Monday, May 4, 2009

New Zealand's wine industry to be used as a model in India

Twenty years ago New Zealand barely had a wine industry. Now now only are their wines found on shelves in Europe, North America and Asia.

Zealand's wine exports have grown at an average of 23.8% over the past two years, four times the rate of growth in any other export sector.

Marlborough, one of New Zealand's primier wine growing regions and home to the country's most famous Sauvignon Blanc's, now accounts for 20% of ecomonomy. Not bad for a industry which as I already mentioned did not really exist 20 years ago...

"For the industry the NZIER report represents a very positive analysis of the contribution grape growing and winemaking make to the New Zealand economy. That contribution totals over $3.5 billion of revenue through our own direct sales and the sales we generate in related sectors such as the tourism and hospitality industries," Winegrowers chairman Stuart Smith says, according to a news report by the NZ National Business Review.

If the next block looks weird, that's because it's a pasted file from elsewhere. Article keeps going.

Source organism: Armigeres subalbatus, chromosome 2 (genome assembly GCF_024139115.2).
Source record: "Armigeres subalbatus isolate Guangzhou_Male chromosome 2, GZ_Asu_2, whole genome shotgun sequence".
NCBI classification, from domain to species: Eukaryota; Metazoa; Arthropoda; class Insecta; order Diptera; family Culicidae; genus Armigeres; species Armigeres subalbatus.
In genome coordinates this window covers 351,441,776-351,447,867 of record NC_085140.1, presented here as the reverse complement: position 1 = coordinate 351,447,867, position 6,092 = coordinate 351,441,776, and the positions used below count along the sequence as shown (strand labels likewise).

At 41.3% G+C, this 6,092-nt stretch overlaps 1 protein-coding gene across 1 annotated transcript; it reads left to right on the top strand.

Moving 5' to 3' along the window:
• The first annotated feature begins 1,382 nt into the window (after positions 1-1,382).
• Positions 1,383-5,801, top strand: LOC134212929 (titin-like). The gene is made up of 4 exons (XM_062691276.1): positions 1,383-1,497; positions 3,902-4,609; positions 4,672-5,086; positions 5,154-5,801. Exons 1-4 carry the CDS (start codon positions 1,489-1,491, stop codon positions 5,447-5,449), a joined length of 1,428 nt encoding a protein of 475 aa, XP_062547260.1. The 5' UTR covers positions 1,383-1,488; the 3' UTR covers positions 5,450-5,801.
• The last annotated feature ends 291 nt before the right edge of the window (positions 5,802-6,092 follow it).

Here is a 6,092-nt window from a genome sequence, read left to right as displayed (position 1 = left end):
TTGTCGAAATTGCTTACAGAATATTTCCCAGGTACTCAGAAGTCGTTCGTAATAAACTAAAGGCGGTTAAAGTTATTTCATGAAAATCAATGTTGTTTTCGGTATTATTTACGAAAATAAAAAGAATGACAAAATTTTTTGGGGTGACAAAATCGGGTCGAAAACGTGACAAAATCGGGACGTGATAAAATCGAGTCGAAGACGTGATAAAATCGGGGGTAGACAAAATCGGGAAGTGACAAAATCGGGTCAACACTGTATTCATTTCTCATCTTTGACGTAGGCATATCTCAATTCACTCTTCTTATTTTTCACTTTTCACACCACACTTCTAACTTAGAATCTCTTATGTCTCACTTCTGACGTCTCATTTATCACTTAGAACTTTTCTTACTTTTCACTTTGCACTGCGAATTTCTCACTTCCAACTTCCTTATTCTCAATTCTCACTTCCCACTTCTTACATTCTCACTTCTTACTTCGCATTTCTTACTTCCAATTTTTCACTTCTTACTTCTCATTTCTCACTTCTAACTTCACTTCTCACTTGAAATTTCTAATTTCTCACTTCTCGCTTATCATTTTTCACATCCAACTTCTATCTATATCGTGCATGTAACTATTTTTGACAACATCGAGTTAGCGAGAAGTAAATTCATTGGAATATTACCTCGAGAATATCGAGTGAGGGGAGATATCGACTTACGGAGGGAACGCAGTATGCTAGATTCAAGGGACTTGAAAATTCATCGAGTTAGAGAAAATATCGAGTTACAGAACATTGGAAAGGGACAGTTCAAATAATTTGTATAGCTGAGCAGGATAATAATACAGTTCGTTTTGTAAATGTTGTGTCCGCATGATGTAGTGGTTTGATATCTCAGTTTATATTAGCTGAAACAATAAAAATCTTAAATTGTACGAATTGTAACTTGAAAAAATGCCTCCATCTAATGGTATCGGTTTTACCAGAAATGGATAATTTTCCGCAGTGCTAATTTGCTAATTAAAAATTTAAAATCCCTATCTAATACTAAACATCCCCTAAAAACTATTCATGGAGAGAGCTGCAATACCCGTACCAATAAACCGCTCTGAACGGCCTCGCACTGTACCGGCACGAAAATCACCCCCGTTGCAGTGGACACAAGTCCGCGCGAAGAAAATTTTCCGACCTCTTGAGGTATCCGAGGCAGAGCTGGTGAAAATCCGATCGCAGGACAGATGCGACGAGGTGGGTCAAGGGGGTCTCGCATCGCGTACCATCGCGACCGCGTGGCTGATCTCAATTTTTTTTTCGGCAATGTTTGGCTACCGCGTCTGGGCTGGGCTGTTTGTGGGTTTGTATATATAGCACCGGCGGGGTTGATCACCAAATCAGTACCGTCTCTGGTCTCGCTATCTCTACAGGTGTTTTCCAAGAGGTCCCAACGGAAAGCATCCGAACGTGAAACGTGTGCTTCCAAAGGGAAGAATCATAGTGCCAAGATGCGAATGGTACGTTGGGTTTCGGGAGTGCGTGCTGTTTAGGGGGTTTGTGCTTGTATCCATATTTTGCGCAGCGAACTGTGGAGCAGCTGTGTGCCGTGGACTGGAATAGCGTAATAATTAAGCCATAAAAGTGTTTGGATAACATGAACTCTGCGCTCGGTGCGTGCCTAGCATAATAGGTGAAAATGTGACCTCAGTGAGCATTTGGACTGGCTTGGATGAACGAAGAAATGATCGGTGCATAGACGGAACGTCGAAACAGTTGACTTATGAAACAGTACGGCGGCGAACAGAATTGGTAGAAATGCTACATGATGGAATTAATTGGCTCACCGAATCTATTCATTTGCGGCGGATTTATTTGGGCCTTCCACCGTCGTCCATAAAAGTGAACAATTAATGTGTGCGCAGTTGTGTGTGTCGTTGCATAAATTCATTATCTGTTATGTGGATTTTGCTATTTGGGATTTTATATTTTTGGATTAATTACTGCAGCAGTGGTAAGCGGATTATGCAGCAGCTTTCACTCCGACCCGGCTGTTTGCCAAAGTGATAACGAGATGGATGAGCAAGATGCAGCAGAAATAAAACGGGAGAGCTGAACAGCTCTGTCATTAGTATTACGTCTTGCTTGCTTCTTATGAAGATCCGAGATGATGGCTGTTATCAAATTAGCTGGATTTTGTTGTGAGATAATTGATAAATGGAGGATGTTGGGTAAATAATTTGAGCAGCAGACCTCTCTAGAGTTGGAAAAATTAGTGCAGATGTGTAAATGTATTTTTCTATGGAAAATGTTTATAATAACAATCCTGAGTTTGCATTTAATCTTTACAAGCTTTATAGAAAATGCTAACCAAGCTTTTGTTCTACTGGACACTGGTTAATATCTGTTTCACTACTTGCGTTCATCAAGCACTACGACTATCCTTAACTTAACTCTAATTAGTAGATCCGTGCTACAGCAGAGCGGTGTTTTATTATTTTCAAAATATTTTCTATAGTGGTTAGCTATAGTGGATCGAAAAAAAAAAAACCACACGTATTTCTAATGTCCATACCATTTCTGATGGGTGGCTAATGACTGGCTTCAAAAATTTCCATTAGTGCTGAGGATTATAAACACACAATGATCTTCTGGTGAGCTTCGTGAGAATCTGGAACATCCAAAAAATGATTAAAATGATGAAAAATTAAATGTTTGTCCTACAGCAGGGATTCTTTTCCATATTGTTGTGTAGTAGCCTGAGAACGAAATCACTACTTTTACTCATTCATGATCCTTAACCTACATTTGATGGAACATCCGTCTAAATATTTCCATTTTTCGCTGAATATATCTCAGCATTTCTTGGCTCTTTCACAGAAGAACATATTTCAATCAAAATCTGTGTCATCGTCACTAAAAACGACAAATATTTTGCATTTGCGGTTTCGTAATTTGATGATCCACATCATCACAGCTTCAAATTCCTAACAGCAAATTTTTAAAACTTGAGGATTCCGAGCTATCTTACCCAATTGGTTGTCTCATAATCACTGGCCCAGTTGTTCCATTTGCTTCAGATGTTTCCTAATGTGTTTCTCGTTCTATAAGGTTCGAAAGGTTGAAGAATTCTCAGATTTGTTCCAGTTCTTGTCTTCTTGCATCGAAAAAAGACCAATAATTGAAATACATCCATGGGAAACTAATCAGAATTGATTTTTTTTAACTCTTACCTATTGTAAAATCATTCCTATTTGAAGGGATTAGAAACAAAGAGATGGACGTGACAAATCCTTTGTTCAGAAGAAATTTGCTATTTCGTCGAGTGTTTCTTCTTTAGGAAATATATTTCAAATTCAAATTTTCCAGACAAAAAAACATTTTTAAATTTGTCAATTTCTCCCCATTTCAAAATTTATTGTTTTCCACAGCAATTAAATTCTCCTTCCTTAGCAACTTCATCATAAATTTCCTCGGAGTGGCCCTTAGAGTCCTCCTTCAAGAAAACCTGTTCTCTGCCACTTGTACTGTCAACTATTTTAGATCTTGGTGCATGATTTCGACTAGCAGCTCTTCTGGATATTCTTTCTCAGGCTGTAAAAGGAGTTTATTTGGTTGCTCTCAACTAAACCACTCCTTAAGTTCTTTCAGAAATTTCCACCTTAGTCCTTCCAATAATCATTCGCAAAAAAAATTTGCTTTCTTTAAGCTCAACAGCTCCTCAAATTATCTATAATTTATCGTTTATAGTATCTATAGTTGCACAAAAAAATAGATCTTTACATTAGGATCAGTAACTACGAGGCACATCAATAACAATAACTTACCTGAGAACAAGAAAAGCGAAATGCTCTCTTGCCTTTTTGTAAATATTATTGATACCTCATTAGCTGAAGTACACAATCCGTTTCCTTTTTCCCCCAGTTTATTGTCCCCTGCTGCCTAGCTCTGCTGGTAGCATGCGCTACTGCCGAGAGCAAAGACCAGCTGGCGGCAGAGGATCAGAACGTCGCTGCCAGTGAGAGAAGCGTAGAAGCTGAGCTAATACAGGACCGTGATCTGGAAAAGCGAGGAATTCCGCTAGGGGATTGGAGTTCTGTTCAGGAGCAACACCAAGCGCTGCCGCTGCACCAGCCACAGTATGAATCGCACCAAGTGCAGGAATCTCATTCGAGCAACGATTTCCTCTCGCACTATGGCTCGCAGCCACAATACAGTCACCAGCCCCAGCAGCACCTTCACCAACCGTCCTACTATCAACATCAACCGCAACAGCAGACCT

India, a relative new comer in the global wine scene is now looking to use growth of New Zealand's wine industry as a template for nurturing their own infant industry.

Wairau Valley, Marlborough - New Zealand

Here are a few excerpts from a interesting article covering this topic, courtesy of The Indian Wine Academy.


In India, Sula took the lead in wine tourism with a tasting room and a reasonably world-class structure has been commissioned but nothing much has been done by Indage or Grover- though Indage opened a wine bar outside the winery with a modern tasting room inside and Grover has also opened a tasting room recently.

The infra-structure to travel to Nashik is practically non-existent. It takes over 5 hours to reach Nashik from the airport with a private taxi and once you reach there, finding the winery locations is a nightmare for most visitors.

The tourism ministry does not seem to pay much attention to this aspect either. Even Destination India 2009 project to promote tourism in India seems to have ignored this lucrative part of the tourism. Hopefully, the Nashik grape growers association or the newly formed National Grape Board would have a look at the potential honey pot when it gets down to business.

Click here for complete article

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